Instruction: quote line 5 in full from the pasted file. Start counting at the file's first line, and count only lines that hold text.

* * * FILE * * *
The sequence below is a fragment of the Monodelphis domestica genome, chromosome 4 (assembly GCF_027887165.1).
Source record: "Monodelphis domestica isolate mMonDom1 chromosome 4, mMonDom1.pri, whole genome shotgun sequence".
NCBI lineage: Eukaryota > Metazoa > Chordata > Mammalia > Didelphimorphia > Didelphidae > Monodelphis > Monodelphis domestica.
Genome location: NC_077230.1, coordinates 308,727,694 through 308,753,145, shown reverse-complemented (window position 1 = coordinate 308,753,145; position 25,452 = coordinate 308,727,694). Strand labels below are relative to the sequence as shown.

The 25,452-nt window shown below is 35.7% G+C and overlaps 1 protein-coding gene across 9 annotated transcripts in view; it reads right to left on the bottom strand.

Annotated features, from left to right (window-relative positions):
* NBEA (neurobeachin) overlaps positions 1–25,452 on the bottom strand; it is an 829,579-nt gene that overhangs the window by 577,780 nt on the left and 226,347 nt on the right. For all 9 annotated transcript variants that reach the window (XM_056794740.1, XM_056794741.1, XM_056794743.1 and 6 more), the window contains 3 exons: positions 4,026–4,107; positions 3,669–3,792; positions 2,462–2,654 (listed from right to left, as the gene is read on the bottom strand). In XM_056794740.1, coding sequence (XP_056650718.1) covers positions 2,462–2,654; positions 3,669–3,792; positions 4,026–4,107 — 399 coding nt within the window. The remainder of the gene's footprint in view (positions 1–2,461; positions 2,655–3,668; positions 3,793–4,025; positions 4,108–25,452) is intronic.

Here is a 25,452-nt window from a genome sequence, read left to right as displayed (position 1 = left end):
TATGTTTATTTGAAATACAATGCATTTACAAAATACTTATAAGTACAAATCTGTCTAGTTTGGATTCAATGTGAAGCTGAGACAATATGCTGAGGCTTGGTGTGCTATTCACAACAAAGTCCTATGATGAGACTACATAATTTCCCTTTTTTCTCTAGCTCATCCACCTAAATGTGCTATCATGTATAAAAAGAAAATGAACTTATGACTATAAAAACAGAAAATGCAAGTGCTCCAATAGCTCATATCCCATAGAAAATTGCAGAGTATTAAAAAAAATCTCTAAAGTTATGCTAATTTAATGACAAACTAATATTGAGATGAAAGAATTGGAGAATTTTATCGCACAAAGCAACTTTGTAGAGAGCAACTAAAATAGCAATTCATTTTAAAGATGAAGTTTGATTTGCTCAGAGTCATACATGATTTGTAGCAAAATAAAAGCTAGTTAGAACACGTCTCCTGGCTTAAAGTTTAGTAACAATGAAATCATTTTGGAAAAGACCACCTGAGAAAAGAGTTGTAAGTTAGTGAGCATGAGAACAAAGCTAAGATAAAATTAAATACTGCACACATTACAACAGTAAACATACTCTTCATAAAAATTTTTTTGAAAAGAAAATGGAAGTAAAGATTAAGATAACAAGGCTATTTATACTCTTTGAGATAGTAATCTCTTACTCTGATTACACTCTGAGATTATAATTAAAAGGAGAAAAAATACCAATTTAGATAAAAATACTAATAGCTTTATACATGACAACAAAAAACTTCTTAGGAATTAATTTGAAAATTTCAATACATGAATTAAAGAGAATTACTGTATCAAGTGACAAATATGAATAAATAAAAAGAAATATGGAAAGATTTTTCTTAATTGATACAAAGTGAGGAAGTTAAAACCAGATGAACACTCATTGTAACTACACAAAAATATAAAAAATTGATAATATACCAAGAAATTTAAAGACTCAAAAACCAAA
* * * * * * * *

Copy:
The 25,452-nt window shown below is 35.7% G+C and overlaps 1 protein-coding gene across 9 annotated transcripts in view; it reads right to left on the bottom strand.